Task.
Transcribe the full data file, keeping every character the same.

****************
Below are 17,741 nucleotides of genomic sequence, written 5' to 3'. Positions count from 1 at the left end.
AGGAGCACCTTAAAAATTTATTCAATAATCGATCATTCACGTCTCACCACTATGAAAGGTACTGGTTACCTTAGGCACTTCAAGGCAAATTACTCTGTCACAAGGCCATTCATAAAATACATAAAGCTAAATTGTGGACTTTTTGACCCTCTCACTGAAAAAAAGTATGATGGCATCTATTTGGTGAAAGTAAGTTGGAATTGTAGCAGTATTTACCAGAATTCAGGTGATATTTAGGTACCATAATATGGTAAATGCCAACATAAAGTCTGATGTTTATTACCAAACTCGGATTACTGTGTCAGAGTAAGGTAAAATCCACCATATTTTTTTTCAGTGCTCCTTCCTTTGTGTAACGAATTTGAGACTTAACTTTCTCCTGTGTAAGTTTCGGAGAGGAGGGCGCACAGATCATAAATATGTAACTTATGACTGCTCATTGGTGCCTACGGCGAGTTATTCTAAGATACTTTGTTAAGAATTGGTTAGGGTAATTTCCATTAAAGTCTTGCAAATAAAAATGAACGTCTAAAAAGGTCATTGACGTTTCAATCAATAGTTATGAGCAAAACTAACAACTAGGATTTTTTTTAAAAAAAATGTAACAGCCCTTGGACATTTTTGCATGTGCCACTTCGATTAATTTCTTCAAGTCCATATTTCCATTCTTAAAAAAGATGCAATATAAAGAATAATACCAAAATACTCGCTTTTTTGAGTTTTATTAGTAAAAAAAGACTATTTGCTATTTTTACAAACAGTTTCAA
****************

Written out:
Below are 17,741 nucleotides of genomic sequence, written 5' to 3'. Positions count from 1 at the left end.
AGGAGCACCTTAAAAATTTATTCAATAATCGATCATTCACGTCTCACCACTATGAAAGGTACTGGTTACCTTAGGCACTTCAAGGCAAATTACTCTGTCACAAGGCCATTCATAAAATACATAAAGCTAAATTGTGGACTTTTTGACCCTCTCACTGAAAAAAAGTATGATGGCATCTATTTGGTGAAAGTAAGTTGGAATTGTAGCAGTATTTACCAGAATTCAGGTGATATTTAGGTACCATAATATGGTAAATGCCAACATAAAGTCTGATGTTTATTACCAAACTCGGATTACTGTGTCAGAGTAAGGTAAAATCCACCATATTTTTTTTCAGTGCTCCTTCCTTTGTGTAACGAATTTGAGACTTAACTTTCTCCTGTGTAAGTTTCGGAGAGGAGGGCGCACAGATCATAAATATGTAACTTATGACTGCTCATTGGTGCCTACGGCGAGTTATTCTAAGATACTTTGTTAAGAATTGGTTAGGGTAATTTCCATTAAAGTCTTGCAAATAAAAATGAACGTCTAAAAAGGTCATTGACGTTTCAATCAATAGTTATGAGCAAAACTAACAACTAGGATTTTTTTTAAAAAAAATGTAACAGCCCTTGGACATTTTTGCATGTGCCACTTCGATTAATTTCTTCAAGTCCATATTTCCATTCTTAAAAAAGATGCAATATAAAGAATAATACCAAAATACTCGCTTTTTTGAGTTTTATTAGTAAAAAAAGACTATTTGCTATTTTTACAAACAGTTTCAA